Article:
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    In other words, Paul is reminding us again of the need for the single mind. There is joy in our lives, even as we battle the enemy, if we live for Christ and the Gospel and practice “Christian teamwork.” To be sure, there are some people with whom we cannot cooperate (2 Cor. 6:14–18; Eph. 5:11); but there are many with whom we can—and should!
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    We are citizens of heaven and therefore should walk consistently. We are members of the same “team” and should work cooperatively. But there is a third essential for success as we face the enemy, and that is confidence. And third...

    Confidence (28-30)

    Philippians 1:28–30 NKJV
    28 and not in any way terrified by your adversaries, which is to them a proof of perdition, but to you of salvation, and that from God. 29 For to you it has been granted on behalf of Christ, not only to believe in Him, but also to suffer for His sake, 30 having the same conflict which you saw in me and now hear is in me.
    “Don’t be alarmed by your opponents!” The word Paul uses pictures a horse shying away from battle. To be sure, nobody blindly runs into a fight; but then, no true believer should deliberately avoid facing the enemy. In these verses, Paul gives us several encouragements that give us confidence in the battle.
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    First, these battles prove that we are saved (Phil. 1:29). We not only believe on Christ but also suffer for Christ. Paul calls this “the fellowship of His sufferings” (Phil. 3:10). For some reason, many new believers have the idea that trusting Christ means the end of their battles. In reality, it means the beginning of new battles. “In the world ye shall have tribulation” (John 16:33). “Yea, and all that will live godly in Christ Jesus shall suffer persecution” (2 Tim. 3:12).
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    But the presence of conflict is a privilege; we suffer “for His sake.” In fact, Paul tells us that this conflict is “granted” to us—it is a gift! If we were suffering for ourselves, it would be no privilege; but because we are suffering for and with Christ, it is a high and holy honor. After all, He suffered for us, and a willingness to suffer for Him is the very least we can do to show our love and gratitude.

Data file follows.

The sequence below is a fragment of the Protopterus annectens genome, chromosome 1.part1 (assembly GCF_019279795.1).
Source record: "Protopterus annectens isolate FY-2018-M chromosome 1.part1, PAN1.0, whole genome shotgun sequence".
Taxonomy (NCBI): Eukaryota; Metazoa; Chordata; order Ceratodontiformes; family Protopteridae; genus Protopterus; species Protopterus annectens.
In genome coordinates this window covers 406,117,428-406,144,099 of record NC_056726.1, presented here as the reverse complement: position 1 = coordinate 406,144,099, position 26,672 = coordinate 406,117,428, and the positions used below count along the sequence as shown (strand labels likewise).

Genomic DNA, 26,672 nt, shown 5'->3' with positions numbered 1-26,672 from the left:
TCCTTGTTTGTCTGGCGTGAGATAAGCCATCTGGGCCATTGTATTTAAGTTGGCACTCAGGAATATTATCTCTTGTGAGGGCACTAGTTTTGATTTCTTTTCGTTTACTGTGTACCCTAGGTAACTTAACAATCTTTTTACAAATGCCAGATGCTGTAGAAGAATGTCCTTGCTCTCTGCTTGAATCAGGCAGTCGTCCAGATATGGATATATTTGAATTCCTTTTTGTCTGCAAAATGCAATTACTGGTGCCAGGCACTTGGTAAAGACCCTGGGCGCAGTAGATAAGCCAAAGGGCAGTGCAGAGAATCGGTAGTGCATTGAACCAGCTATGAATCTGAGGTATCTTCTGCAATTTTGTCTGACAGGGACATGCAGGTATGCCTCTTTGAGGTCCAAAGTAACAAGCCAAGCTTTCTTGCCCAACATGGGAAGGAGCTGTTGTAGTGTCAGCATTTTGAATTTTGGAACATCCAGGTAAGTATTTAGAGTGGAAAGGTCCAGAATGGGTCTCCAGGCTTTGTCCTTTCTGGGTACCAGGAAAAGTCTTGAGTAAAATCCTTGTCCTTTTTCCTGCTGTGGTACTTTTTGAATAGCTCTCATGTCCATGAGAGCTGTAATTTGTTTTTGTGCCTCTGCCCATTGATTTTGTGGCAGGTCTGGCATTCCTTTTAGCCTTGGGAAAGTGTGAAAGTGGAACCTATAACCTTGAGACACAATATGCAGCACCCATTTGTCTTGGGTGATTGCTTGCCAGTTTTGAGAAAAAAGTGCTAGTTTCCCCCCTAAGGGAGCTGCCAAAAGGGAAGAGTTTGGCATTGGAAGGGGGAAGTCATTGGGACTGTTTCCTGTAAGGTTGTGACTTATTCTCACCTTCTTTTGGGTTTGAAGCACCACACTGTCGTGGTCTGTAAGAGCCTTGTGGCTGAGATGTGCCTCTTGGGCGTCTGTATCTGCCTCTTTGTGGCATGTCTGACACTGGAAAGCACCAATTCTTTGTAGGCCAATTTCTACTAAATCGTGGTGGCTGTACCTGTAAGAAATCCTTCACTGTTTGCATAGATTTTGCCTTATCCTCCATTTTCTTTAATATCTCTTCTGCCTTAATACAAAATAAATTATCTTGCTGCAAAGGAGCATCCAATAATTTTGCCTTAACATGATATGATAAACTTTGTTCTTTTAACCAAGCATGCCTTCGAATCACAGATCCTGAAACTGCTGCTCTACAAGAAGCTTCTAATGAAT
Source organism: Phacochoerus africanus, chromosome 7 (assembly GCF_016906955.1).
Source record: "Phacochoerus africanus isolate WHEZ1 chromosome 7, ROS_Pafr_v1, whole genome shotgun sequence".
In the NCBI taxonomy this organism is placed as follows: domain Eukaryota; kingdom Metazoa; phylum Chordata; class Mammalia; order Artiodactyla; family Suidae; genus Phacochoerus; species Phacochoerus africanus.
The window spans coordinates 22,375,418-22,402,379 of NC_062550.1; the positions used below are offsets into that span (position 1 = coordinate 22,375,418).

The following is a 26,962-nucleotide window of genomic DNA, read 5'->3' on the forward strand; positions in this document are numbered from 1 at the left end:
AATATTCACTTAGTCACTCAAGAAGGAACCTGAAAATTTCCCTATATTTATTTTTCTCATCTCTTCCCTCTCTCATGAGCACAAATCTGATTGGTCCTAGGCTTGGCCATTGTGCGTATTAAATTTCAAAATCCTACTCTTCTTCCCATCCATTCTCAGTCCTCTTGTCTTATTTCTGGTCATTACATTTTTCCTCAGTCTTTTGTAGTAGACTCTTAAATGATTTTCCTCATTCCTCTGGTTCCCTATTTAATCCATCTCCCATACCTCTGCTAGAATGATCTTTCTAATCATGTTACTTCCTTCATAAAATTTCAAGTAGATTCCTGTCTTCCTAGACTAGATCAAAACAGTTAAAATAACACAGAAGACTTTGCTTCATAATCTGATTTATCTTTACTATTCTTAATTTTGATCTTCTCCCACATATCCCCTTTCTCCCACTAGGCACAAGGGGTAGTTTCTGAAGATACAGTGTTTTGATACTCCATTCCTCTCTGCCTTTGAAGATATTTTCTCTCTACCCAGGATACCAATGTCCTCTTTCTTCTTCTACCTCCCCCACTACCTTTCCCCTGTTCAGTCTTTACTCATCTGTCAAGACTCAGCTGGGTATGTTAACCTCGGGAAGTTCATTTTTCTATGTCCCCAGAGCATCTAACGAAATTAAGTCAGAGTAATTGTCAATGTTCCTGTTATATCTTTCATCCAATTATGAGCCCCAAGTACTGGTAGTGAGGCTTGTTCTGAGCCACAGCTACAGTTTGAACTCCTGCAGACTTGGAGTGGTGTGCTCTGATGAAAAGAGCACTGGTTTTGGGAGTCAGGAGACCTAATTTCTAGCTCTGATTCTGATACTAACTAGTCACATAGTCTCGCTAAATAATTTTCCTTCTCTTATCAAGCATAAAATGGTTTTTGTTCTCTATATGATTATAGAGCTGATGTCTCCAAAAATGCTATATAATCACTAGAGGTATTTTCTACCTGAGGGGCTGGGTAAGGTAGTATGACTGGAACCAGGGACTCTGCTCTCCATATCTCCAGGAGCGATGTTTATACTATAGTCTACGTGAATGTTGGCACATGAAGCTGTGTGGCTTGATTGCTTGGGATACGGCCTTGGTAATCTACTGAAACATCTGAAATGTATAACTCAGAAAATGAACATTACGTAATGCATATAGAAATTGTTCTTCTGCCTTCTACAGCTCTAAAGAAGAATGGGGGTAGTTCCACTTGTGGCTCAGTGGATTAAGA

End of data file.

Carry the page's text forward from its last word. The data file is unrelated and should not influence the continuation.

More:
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    A third encouragement is this: others are experiencing the same conflict (Phil. 1:30). Satan wants us to think we are alone in the battle, that our difficulties are unique, but such is not the case. Paul reminds the Philippians that he is going through the same difficulties they are experiencing hundreds of miles from Rome! A change in geography is usually no solution to spiritual problems, because human nature is the same wherever you go, and the enemy is everywhere. Knowing that my fellow believers are also sharing in the battle is an encouragement for me to keep going and to pray for them as I pray for myself.
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    Actually, going through spiritual conflict is one way we have to grow in Christ. God gives us the strength we need to stand firm against the enemy, and this confidence is proof to him that he will lose and we are on the winning side (Phil. 1:28). The Philippians had seen Paul go through conflict when he was with them (read Acts 16:19ff), and they had witnessed his firmness in the Lord. The word “conflict” gives us our word “agony” (agonia), and is the same word that is used for Christ’s struggle in the Garden (Luke 22:44). As we face the enemy and depend on the Lord, He gives us all that we need for the battle. When the enemy sees our God-given confidence, it makes him fear.
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    So, the single mind enables us to have joy in the midst of battle, because it produces in us consistency, cooperation, and confidence. We experience the joy of “spiritual teamwork” as we strive together for the faith of the Gospel.
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    Conclusion:
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    A. Let’s live our lives worthy of our calling as citizens of heaven.
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    B. Let’s work together as a well-practiced team to succeed in this game of life.
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    C. Let’s not shy away from the struggle of living the Christian life.
      • Philippians 1:27NKJV

      • Philippians 1:27NKJV

      • Philippians 1:28–30NKJV